Courts are failing to acknowledge the trade-off between the emerging ideological view of commercial speech and health.
For example, the Sorrell decision ignored evidence of the impact of data-driven pharmaceutical marketing on patient care. The 8th Circuit developed its own medical judgments on abortion and suicide. In its decision on graphic warning labels, the DC Circuit conducted a “scientific analysis” whose conclusion was the opposite of that of the world’s leading health authorities. In the compounding case, the Supreme Court called it a “questionable assumption” that “doctors would prescribe unnecessary medications” and so saw little risk to the public.5
By failing to admit these consequences, the courts are not just undermining the “conditions for people to be healthy.” They are obscuring and undermining the collective process that “we, as a society” use to make decisions on health.
The courts should instead respect that saving lives with evidence-based policy is a substantial governmental interest that can justify limiting commercial speech. We should reestablish the wide berth that existed in previous decades for courts to recognize the value of evidence and professional judgment on important questions of medicine and public health.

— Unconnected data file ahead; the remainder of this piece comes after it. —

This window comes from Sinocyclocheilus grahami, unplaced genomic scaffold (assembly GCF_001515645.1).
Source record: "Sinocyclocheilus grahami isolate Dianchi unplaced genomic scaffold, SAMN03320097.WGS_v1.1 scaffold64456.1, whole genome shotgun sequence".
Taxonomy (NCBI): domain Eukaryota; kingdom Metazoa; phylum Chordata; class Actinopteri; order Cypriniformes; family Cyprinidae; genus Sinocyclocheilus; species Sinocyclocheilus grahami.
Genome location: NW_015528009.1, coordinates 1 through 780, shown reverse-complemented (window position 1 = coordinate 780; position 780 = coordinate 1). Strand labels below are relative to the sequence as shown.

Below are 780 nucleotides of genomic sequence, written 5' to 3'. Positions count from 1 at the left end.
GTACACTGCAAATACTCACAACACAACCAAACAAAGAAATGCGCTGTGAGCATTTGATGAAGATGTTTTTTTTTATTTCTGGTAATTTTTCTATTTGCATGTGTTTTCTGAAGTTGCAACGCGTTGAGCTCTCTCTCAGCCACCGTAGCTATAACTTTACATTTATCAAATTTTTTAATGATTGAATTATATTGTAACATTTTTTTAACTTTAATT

It has been said in the context of national security that the Fourth Amendment, which pertains to preventing unreasonable search and seizure, is not a suicide pact.
Nor is the First Amendment, in the context of public health.
Author(s): Joshua M. Sharfstein
Read on Wiley Online Library
Volume 93, Issue 3 (pages 459–462) DOI: 10.1111/1468-0009.12130 Published in 2015
Joshua M. Sharfstein is associate dean for public health practice and training at the Johns Hopkins Bloomberg School of Public Health. He served as secretary of the Maryland Department of Health and Mental Hygiene from 2011 to 2014, as principal deputy commissioner of the US Food and Drug Administration from 2009 to 2011, and as the commissioner of health in Baltimore, Maryland, from December 2005 to March 2009. From July 2001 to December 2005, Sharfstein served on the minority staff of the Committee on Government Reform of the US House of Representatives, working for Congressman Henry A. Waxman. He serves on the Board on Population Health and Public Health Practice of the Institute of Medicine and the editorial board of JAMA. He is a 1991 graduate of Harvard College, a 1996 graduate of Harvard Medical School, a 1999 graduate of the combined residency program in pediatrics at Boston Medical Center and Boston Children’s Hospital, and a 2001 graduate of the fellowship program in general pediatrics at the Boston University School of Medicine.